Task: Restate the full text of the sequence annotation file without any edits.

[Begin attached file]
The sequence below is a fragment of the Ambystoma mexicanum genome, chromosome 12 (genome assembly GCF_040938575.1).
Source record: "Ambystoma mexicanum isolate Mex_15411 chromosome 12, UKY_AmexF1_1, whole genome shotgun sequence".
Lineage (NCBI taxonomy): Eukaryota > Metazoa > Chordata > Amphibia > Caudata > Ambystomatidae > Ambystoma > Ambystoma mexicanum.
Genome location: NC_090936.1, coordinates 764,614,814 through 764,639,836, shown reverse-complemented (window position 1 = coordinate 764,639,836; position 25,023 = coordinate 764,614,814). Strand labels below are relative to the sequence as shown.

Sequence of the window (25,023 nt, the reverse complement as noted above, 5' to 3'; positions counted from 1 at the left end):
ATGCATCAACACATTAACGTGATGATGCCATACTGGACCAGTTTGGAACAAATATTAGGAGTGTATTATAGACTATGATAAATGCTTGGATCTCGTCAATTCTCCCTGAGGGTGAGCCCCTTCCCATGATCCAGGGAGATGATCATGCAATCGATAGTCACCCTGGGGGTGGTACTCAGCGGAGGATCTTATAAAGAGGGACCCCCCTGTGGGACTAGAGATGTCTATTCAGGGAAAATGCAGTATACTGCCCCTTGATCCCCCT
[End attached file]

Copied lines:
The sequence below is a fragment of the Ambystoma mexicanum genome, chromosome 12 (genome assembly GCF_040938575.1).
Source record: "Ambystoma mexicanum isolate Mex_15411 chromosome 12, UKY_AmexF1_1, whole genome shotgun sequence".
Lineage (NCBI taxonomy): Eukaryota > Metazoa > Chordata > Amphibia > Caudata > Ambystomatidae > Ambystoma > Ambystoma mexicanum.
Genome location: NC_090936.1, coordinates 764,614,814 through 764,639,836, shown reverse-complemented (window position 1 = coordinate 764,639,836; position 25,023 = coordinate 764,614,814). Strand labels below are relative to the sequence as shown.

Sequence of the window (25,023 nt, the reverse complement as noted above, 5' to 3'; positions counted from 1 at the left end):
ATGCATCAACACATTAACGTGATGATGCCATACTGGACCAGTTTGGAACAAATATTAGGAGTGTATTATAGACTATGATAAATGCTTGGATCTCGTCAATTCTCCCTGAGGGTGAGCCCCTTCCCATGATCCAGGGAGATGATCATGCAATCGATAGTCACCCTGGGGGTGGTACTCAGCGGAGGATCTTATAAAGAGGGACCCCCCTGTGGGACTAGAGATGTCTATTCAGGGAAAATGCAGTATACTGCCCCTTGATCCCCCT